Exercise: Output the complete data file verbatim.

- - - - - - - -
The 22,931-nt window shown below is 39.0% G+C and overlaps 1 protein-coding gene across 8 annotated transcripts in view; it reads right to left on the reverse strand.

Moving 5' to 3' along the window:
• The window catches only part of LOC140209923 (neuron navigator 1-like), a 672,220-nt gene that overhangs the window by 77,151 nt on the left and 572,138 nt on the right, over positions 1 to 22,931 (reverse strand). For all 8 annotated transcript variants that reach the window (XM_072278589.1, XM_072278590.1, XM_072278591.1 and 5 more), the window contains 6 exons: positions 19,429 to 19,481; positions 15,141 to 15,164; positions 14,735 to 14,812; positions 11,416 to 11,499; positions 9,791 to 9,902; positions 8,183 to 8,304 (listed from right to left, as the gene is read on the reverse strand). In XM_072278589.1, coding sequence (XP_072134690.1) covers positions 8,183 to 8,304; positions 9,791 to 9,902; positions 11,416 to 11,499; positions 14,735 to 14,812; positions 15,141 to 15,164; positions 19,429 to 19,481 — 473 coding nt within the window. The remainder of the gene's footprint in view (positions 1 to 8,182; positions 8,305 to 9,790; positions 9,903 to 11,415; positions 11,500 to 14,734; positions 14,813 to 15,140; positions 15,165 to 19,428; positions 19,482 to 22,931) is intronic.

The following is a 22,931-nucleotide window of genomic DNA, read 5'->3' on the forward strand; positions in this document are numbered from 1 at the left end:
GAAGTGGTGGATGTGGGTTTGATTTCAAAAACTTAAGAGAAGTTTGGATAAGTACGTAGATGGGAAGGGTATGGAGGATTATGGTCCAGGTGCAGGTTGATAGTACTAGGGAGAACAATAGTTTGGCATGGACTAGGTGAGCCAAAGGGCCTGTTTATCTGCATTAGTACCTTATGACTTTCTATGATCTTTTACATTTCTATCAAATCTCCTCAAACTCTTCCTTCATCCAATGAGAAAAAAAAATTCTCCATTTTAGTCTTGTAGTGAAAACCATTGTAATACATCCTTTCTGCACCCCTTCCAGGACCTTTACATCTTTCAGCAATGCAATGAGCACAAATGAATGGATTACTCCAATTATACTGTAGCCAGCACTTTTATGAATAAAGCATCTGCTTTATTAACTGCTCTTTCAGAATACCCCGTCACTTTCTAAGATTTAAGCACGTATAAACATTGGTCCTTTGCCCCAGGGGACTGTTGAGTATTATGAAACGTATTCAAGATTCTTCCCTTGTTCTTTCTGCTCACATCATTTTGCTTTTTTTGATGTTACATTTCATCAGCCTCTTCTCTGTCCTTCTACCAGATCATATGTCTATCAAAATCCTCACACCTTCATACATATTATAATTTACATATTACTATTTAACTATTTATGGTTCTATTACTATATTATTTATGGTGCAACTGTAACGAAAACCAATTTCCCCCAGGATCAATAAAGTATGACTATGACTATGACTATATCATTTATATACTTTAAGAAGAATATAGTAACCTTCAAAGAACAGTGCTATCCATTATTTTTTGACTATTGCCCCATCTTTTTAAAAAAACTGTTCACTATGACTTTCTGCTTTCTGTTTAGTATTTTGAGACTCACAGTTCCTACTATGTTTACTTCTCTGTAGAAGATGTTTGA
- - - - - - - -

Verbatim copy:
The 22,931-nt window shown below is 39.0% G+C and overlaps 1 protein-coding gene across 8 annotated transcripts in view; it reads right to left on the reverse strand.

Moving 5' to 3' along the window:
• The window catches only part of LOC140209923 (neuron navigator 1-like), a 672,220-nt gene that overhangs the window by 77,151 nt on the left and 572,138 nt on the right, over positions 1 to 22,931 (reverse strand). For all 8 annotated transcript variants that reach the window (XM_072278589.1, XM_072278590.1, XM_072278591.1 and 5 more), the window contains 6 exons: positions 19,429 to 19,481; positions 15,141 to 15,164; positions 14,735 to 14,812; positions 11,416 to 11,499; positions 9,791 to 9,902; positions 8,183 to 8,304 (listed from right to left, as the gene is read on the reverse strand). In XM_072278589.1, coding sequence (XP_072134690.1) covers positions 8,183 to 8,304; positions 9,791 to 9,902; positions 11,416 to 11,499; positions 14,735 to 14,812; positions 15,141 to 15,164; positions 19,429 to 19,481 — 473 coding nt within the window. The remainder of the gene's footprint in view (positions 1 to 8,182; positions 8,305 to 9,790; positions 9,903 to 11,415; positions 11,500 to 14,734; positions 14,813 to 15,140; positions 15,165 to 19,428; positions 19,482 to 22,931) is intronic.

The following is a 22,931-nucleotide window of genomic DNA, read 5'->3' on the forward strand; positions in this document are numbered from 1 at the left end:
GAAGTGGTGGATGTGGGTTTGATTTCAAAAACTTAAGAGAAGTTTGGATAAGTACGTAGATGGGAAGGGTATGGAGGATTATGGTCCAGGTGCAGGTTGATAGTACTAGGGAGAACAATAGTTTGGCATGGACTAGGTGAGCCAAAGGGCCTGTTTATCTGCATTAGTACCTTATGACTTTCTATGATCTTTTACATTTCTATCAAATCTCCTCAAACTCTTCCTTCATCCAATGAGAAAAAAAAATTCTCCATTTTAGTCTTGTAGTGAAAACCATTGTAATACATCCTTTCTGCACCCCTTCCAGGACCTTTACATCTTTCAGCAATGCAATGAGCACAAATGAATGGATTACTCCAATTATACTGTAGCCAGCACTTTTATGAATAAAGCATCTGCTTTATTAACTGCTCTTTCAGAATACCCCGTCACTTTCTAAGATTTAAGCACGTATAAACATTGGTCCTTTGCCCCAGGGGACTGTTGAGTATTATGAAACGTATTCAAGATTCTTCCCTTGTTCTTTCTGCTCACATCATTTTGCTTTTTTTGATGTTACATTTCATCAGCCTCTTCTCTGTCCTTCTACCAGATCATATGTCTATCAAAATCCTCACACCTTCATACATATTATAATTTACATATTACTATTTAACTATTTATGGTTCTATTACTATATTATTTATGGTGCAACTGTAACGAAAACCAATTTCCCCCAGGATCAATAAAGTATGACTATGACTATGACTATATCATTTATATACTTTAAGAAGAATATAGTAACCTTCAAAGAACAGTGCTATCCATTATTTTTTGACTATTGCCCCATCTTTTTAAAAAAACTGTTCACTATGACTTTCTGCTTTCTGTTTAGTATTTTGAGACTCACAGTTCCTACTATGTTTACTTCTCTGTAGAAGATGTTTGA